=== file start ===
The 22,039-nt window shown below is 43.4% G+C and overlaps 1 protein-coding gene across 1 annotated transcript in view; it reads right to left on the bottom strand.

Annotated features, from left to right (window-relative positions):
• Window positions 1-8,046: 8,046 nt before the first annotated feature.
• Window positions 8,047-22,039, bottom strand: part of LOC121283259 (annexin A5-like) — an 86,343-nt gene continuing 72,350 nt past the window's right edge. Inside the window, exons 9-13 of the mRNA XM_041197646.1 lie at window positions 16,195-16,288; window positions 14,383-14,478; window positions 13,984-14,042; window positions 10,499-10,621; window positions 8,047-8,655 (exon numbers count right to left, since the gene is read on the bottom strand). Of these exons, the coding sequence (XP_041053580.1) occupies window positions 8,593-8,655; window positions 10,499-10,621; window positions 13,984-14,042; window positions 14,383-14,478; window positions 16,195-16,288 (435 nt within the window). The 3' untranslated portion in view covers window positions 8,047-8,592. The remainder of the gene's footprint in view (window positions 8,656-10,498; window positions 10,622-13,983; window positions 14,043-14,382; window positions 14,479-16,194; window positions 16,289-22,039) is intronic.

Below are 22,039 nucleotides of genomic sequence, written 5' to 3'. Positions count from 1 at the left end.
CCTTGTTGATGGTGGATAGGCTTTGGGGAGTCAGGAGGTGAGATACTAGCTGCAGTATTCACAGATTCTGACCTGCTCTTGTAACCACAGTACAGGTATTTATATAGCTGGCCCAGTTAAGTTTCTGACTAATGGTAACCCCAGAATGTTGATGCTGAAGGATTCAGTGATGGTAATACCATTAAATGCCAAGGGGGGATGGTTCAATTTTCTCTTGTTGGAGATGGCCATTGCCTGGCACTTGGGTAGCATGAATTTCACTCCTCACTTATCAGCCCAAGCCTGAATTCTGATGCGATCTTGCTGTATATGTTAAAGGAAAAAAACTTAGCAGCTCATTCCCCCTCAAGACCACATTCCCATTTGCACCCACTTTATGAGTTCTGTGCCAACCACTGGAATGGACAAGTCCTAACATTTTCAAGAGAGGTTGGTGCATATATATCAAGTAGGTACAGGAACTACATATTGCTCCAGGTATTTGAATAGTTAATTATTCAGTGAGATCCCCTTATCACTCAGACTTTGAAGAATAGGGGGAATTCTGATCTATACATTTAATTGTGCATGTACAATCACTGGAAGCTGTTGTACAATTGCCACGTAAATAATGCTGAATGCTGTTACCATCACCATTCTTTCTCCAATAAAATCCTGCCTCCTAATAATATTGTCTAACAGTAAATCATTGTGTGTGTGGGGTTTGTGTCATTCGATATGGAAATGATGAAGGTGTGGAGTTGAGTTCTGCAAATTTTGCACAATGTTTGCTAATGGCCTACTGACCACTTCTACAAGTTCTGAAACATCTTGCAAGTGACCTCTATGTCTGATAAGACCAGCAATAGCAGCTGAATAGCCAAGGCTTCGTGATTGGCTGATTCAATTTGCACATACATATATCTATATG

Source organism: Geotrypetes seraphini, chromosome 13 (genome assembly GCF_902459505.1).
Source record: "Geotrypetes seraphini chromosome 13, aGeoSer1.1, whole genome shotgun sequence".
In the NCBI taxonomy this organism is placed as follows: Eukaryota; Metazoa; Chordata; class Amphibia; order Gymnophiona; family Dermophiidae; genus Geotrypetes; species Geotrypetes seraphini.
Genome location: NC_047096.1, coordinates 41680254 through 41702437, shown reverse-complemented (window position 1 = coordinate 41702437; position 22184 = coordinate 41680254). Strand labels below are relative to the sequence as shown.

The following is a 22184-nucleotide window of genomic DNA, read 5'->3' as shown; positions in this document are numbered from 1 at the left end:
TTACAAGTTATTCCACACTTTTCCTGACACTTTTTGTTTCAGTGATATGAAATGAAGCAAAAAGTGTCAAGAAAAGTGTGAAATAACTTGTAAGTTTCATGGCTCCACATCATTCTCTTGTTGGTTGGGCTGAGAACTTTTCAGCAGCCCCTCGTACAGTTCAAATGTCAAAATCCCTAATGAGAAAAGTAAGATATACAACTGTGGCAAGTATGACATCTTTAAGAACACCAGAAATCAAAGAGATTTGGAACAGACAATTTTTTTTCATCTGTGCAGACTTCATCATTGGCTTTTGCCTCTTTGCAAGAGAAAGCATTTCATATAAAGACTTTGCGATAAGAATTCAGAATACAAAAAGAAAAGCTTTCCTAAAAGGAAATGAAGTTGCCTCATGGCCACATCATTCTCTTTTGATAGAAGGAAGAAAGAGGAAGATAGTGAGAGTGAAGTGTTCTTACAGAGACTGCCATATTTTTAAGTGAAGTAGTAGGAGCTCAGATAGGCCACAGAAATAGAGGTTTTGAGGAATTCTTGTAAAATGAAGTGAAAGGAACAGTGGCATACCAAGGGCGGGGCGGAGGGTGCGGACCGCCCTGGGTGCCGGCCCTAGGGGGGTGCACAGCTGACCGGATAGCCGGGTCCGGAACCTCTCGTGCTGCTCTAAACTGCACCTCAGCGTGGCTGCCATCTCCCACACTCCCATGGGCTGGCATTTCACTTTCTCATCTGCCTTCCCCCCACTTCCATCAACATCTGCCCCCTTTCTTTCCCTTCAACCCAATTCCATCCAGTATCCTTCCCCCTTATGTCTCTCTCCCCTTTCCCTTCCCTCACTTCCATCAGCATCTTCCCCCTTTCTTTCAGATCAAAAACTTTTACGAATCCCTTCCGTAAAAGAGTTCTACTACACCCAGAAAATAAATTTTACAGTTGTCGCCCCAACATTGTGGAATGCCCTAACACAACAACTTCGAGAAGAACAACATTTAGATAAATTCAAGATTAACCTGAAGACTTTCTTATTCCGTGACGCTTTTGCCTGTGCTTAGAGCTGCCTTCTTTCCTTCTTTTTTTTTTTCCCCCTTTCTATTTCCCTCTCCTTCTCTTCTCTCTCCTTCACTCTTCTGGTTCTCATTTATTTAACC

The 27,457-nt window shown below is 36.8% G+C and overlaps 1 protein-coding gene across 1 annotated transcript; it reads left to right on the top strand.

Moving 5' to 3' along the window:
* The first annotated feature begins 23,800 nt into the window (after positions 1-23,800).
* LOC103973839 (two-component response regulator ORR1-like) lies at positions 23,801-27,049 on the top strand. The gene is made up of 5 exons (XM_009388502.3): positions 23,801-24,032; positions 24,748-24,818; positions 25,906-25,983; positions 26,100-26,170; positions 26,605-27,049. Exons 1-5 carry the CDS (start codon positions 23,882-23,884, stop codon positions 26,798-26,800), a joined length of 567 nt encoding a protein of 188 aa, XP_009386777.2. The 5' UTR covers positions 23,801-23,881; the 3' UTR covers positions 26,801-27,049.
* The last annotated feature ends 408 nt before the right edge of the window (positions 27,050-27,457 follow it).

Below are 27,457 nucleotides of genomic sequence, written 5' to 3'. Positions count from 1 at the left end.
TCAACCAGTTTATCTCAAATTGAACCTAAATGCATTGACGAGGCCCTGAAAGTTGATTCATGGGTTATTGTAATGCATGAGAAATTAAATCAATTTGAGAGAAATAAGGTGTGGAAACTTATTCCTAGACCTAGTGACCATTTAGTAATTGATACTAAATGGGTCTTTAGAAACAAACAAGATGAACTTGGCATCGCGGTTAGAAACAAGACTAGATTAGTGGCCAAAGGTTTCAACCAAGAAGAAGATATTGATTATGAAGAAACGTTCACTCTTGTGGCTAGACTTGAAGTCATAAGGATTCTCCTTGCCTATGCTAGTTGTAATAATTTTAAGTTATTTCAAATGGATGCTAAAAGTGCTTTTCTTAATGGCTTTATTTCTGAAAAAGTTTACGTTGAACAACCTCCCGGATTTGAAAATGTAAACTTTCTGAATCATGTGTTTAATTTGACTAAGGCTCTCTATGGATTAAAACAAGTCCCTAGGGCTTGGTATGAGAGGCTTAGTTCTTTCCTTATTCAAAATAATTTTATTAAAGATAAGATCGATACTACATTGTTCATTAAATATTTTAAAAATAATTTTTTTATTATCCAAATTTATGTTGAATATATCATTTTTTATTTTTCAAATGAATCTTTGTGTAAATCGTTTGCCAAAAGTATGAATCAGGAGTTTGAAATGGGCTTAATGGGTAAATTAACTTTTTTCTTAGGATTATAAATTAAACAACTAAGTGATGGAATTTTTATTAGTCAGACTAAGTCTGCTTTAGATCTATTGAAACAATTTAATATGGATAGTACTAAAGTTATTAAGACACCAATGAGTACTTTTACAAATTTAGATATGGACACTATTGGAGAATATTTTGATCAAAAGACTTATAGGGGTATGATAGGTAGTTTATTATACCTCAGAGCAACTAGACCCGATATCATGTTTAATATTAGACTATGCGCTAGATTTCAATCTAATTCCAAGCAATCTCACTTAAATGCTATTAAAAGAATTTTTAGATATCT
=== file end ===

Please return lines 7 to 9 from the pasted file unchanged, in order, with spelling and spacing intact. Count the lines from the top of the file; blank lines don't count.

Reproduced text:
Source organism: Geotrypetes seraphini, chromosome 13 (genome assembly GCF_902459505.1).
Source record: "Geotrypetes seraphini chromosome 13, aGeoSer1.1, whole genome shotgun sequence".
In the NCBI taxonomy this organism is placed as follows: Eukaryota; Metazoa; Chordata; class Amphibia; order Gymnophiona; family Dermophiidae; genus Geotrypetes; species Geotrypetes seraphini.